Church teaching on fair lending
Basic Christian principles require the community to provide protection for the poor and vulnerable. Our parishes and Catholic Charities witness the high cost of being poor every day as we assist families forced into alarmingly high debt when they take out a payday or auto title loans to cover an unexpected expense. In the teachings of our faith we have many warnings about usury and exploitation of people. Lending practices that, intentionally or unintentionally, take unfair advantage of one’s desperate circumstances are unjust.
Catholic Social Teaching demands respect for the dignity of persons, preferential concern for the poor and vulnerable, and the pursuit of the common good. These principles coupled with our teaching on economic justice guide our questioning of current payday lending practices and the formation of our Basic Principles for fair lending practices.
On June 3, 2014, Bishop Flores hosted Brownsville city leaders for a discussion on the impact of payday and auto-title lending in the Diocese of Brownsville. The following are comments on local ordinances:
Across the state, my brother bishops have supported zoning and regulatory ordinances passed by more than 17 cities like Dallas, San Antonio, Austin, and Houston in order to provide some basic protection for consumers. We recognize that ordinances and legislation are not the only solution. Several parishes and Catholic social outreach programs in Texas are working with credit unions and other interfaith partners to develop alternative lending programs with interest rates between 3% and 20% APR. On behalf of my employees in the Diocese of Brownsville, we have joined the Community Loan Center so that our employees are able access short term loans at realistic rates and with realistic repayment schedules. More will be presented on this program later today so that you may consider it as a part of the solution going forward.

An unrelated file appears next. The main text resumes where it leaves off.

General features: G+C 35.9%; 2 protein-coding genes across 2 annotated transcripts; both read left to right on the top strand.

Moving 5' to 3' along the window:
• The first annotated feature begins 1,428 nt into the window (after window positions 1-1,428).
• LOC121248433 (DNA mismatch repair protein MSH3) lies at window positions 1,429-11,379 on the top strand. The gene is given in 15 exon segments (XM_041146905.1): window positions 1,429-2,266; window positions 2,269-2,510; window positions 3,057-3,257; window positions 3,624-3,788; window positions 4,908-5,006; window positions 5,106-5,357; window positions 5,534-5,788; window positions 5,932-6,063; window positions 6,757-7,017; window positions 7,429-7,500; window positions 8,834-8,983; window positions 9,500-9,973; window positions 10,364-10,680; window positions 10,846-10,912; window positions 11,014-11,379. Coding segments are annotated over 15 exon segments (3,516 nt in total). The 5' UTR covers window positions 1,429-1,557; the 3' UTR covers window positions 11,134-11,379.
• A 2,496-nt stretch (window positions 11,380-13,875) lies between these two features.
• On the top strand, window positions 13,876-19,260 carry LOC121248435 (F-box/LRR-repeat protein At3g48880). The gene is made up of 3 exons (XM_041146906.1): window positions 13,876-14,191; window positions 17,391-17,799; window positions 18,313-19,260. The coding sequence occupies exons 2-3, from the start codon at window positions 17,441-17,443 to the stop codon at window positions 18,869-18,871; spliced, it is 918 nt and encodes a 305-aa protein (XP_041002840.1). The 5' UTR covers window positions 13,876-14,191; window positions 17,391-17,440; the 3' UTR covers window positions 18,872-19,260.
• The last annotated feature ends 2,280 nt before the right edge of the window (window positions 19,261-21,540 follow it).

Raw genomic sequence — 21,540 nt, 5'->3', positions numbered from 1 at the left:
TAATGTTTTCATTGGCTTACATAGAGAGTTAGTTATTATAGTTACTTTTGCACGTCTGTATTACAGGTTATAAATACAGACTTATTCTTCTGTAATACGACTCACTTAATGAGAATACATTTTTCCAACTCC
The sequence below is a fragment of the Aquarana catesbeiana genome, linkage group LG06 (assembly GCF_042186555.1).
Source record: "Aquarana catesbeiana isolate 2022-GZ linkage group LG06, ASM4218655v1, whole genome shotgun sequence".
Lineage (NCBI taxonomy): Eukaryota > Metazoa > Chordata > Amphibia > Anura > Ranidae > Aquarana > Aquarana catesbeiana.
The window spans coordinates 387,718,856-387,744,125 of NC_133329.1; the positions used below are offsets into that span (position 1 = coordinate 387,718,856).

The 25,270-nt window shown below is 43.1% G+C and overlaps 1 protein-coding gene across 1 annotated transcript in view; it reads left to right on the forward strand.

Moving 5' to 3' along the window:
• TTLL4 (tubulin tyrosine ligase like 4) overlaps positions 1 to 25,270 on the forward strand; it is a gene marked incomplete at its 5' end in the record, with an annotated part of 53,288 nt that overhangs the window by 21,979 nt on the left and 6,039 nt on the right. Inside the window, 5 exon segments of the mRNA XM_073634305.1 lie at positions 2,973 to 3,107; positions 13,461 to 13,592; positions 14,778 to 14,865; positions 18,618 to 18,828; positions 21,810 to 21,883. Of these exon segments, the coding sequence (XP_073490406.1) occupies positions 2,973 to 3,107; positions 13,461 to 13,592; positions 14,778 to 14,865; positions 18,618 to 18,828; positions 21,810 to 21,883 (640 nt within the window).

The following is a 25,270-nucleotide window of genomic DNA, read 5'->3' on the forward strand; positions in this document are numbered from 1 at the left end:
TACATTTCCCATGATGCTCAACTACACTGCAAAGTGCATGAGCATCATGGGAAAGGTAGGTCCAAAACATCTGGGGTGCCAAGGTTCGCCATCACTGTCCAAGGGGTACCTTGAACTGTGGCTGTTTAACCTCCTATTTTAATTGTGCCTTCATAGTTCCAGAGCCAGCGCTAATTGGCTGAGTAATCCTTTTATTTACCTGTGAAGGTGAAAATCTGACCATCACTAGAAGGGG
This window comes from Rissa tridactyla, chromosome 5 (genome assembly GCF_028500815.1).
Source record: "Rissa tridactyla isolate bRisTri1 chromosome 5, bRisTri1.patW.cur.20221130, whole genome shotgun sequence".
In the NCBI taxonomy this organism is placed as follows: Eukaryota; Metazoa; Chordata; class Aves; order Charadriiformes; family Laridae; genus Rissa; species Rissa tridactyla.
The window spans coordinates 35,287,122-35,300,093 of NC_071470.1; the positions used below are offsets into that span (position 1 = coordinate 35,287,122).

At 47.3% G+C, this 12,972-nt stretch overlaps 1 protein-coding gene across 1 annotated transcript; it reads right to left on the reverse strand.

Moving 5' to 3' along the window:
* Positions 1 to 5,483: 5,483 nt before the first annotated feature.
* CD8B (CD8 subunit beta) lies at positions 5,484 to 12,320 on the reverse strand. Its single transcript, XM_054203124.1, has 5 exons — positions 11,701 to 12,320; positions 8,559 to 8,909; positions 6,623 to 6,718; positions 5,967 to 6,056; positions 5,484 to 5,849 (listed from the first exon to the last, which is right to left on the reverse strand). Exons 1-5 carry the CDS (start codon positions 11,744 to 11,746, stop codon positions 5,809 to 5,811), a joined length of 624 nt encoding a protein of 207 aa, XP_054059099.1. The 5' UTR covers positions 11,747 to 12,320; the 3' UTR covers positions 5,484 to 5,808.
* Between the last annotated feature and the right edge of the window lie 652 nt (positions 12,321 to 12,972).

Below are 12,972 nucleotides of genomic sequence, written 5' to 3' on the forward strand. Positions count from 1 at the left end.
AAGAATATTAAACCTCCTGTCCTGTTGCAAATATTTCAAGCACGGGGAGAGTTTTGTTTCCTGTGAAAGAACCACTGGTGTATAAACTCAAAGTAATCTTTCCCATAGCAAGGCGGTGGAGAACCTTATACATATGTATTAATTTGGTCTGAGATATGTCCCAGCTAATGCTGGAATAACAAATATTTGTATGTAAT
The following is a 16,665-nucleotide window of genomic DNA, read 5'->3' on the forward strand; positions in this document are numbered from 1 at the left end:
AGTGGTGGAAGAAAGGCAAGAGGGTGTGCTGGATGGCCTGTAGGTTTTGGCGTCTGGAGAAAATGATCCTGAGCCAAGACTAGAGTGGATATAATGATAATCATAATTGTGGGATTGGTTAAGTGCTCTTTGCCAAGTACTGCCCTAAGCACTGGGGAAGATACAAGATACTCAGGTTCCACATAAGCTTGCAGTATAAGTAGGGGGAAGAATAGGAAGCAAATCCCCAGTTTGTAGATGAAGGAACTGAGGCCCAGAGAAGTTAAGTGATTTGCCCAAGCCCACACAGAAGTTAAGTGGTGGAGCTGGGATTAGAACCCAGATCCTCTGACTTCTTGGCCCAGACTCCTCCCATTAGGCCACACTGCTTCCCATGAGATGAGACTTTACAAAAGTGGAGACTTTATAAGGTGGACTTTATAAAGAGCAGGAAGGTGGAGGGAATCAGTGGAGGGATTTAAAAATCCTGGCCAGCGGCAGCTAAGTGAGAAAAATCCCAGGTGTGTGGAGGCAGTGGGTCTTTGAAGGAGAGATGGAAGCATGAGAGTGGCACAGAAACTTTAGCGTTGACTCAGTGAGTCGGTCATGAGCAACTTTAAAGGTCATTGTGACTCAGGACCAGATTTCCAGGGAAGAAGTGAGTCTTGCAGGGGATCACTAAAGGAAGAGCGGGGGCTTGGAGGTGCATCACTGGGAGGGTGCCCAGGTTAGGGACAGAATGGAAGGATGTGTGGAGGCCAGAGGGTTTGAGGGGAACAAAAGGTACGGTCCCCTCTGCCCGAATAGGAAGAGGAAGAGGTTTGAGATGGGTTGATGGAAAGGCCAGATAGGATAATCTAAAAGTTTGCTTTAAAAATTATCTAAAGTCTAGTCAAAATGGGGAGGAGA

Bishop Joe S. Vasquez testified in support of HB 2019, Rep. Craddick's bill "relating to a limitation on the total charges in connection with certain extensions of consumer credit facilitated by a credit services organization." The testimony was part of a House Investments and Financial Services Committee meeting, April 15, 2013.
On Jan. 22 2014, Bishop Curtis Guillory hosted Beaumont city leaders for a discussion of the impact of payday and auto-title lending in the area. Community leaders gathered at Catholic Charities of Southeast Texas in order to explore alternative loan products and possible city action to protect consumers from usurious lending rates. Following the educational sessions, listening sessions were conducted with non-profit case mangers.